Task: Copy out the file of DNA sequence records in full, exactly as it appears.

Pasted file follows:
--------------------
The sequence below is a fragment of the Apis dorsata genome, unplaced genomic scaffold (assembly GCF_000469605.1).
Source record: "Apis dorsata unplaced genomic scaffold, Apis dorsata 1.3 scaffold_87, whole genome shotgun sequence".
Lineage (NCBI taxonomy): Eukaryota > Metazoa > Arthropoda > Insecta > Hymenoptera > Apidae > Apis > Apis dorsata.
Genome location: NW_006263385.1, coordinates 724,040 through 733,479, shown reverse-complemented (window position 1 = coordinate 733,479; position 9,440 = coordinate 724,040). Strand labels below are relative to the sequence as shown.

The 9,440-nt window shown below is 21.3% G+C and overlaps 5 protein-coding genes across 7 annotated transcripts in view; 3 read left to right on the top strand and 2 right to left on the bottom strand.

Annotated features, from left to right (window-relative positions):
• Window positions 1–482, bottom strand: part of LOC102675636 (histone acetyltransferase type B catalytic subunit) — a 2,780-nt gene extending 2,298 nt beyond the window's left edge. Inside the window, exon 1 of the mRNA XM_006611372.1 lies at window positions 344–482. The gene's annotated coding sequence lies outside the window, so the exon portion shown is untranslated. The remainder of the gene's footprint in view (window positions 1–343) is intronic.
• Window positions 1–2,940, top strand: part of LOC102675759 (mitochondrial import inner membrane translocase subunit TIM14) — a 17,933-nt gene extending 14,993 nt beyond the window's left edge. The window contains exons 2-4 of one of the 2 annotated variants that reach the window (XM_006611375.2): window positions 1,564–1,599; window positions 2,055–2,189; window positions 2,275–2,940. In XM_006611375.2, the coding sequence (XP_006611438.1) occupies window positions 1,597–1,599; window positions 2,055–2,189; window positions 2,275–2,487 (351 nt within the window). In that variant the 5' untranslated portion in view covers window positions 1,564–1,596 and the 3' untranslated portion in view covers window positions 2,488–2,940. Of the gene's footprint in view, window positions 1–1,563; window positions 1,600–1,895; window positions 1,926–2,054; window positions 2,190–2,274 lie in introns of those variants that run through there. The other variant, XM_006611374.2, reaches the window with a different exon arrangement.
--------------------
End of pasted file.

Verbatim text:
The sequence below is a fragment of the Apis dorsata genome, unplaced genomic scaffold (assembly GCF_000469605.1).
Source record: "Apis dorsata unplaced genomic scaffold, Apis dorsata 1.3 scaffold_87, whole genome shotgun sequence".
Lineage (NCBI taxonomy): Eukaryota > Metazoa > Arthropoda > Insecta > Hymenoptera > Apidae > Apis > Apis dorsata.
Genome location: NW_006263385.1, coordinates 724,040 through 733,479, shown reverse-complemented (window position 1 = coordinate 733,479; position 9,440 = coordinate 724,040). Strand labels below are relative to the sequence as shown.

The 9,440-nt window shown below is 21.3% G+C and overlaps 5 protein-coding genes across 7 annotated transcripts in view; 3 read left to right on the top strand and 2 right to left on the bottom strand.

Annotated features, from left to right (window-relative positions):
• Window positions 1–482, bottom strand: part of LOC102675636 (histone acetyltransferase type B catalytic subunit) — a 2,780-nt gene extending 2,298 nt beyond the window's left edge. Inside the window, exon 1 of the mRNA XM_006611372.1 lies at window positions 344–482. The gene's annotated coding sequence lies outside the window, so the exon portion shown is untranslated. The remainder of the gene's footprint in view (window positions 1–343) is intronic.
• Window positions 1–2,940, top strand: part of LOC102675759 (mitochondrial import inner membrane translocase subunit TIM14) — a 17,933-nt gene extending 14,993 nt beyond the window's left edge. The window contains exons 2-4 of one of the 2 annotated variants that reach the window (XM_006611375.2): window positions 1,564–1,599; window positions 2,055–2,189; window positions 2,275–2,940. In XM_006611375.2, the coding sequence (XP_006611438.1) occupies window positions 1,597–1,599; window positions 2,055–2,189; window positions 2,275–2,487 (351 nt within the window). In that variant the 5' untranslated portion in view covers window positions 1,564–1,596 and the 3' untranslated portion in view covers window positions 2,488–2,940. Of the gene's footprint in view, window positions 1–1,563; window positions 1,600–1,895; window positions 1,926–2,054; window positions 2,190–2,274 lie in introns of those variants that run through there. The other variant, XM_006611374.2, reaches the window with a different exon arrangement.